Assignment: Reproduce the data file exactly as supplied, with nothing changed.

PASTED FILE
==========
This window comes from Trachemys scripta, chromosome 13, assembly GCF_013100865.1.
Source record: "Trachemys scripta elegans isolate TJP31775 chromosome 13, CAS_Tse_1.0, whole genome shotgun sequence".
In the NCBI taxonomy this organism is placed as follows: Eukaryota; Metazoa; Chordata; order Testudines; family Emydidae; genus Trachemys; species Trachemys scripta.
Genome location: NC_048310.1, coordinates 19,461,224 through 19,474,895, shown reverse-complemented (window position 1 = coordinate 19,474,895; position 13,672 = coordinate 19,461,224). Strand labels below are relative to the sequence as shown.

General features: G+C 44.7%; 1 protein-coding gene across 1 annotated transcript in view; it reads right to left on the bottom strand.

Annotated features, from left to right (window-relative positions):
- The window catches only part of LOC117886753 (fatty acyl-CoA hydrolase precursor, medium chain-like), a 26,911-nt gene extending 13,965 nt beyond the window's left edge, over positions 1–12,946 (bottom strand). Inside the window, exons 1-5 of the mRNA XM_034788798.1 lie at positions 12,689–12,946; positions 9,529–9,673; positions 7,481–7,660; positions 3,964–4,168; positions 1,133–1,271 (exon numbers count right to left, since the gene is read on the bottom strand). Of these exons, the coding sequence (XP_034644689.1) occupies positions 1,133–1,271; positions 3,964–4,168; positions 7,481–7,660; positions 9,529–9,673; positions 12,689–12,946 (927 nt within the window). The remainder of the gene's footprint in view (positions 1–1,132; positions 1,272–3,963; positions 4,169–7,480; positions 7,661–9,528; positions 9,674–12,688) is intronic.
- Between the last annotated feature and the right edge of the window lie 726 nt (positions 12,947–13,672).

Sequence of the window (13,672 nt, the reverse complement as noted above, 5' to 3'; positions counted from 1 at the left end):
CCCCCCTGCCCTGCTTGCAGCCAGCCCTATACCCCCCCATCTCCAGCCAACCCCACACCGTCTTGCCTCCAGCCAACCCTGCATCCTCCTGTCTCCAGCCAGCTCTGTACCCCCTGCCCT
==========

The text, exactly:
This window comes from Trachemys scripta, chromosome 13, assembly GCF_013100865.1.
Source record: "Trachemys scripta elegans isolate TJP31775 chromosome 13, CAS_Tse_1.0, whole genome shotgun sequence".
In the NCBI taxonomy this organism is placed as follows: Eukaryota; Metazoa; Chordata; order Testudines; family Emydidae; genus Trachemys; species Trachemys scripta.
Genome location: NC_048310.1, coordinates 19,461,224 through 19,474,895, shown reverse-complemented (window position 1 = coordinate 19,474,895; position 13,672 = coordinate 19,461,224). Strand labels below are relative to the sequence as shown.

General features: G+C 44.7%; 1 protein-coding gene across 1 annotated transcript in view; it reads right to left on the bottom strand.

Annotated features, from left to right (window-relative positions):
- The window catches only part of LOC117886753 (fatty acyl-CoA hydrolase precursor, medium chain-like), a 26,911-nt gene extending 13,965 nt beyond the window's left edge, over positions 1–12,946 (bottom strand). Inside the window, exons 1-5 of the mRNA XM_034788798.1 lie at positions 12,689–12,946; positions 9,529–9,673; positions 7,481–7,660; positions 3,964–4,168; positions 1,133–1,271 (exon numbers count right to left, since the gene is read on the bottom strand). Of these exons, the coding sequence (XP_034644689.1) occupies positions 1,133–1,271; positions 3,964–4,168; positions 7,481–7,660; positions 9,529–9,673; positions 12,689–12,946 (927 nt within the window). The remainder of the gene's footprint in view (positions 1–1,132; positions 1,272–3,963; positions 4,169–7,480; positions 7,661–9,528; positions 9,674–12,688) is intronic.
- Between the last annotated feature and the right edge of the window lie 726 nt (positions 12,947–13,672).

Sequence of the window (13,672 nt, the reverse complement as noted above, 5' to 3'; positions counted from 1 at the left end):
CCCCCCTGCCCTGCTTGCAGCCAGCCCTATACCCCCCCATCTCCAGCCAACCCCACACCGTCTTGCCTCCAGCCAACCCTGCATCCTCCTGTCTCCAGCCAGCTCTGTACCCCCTGCCCT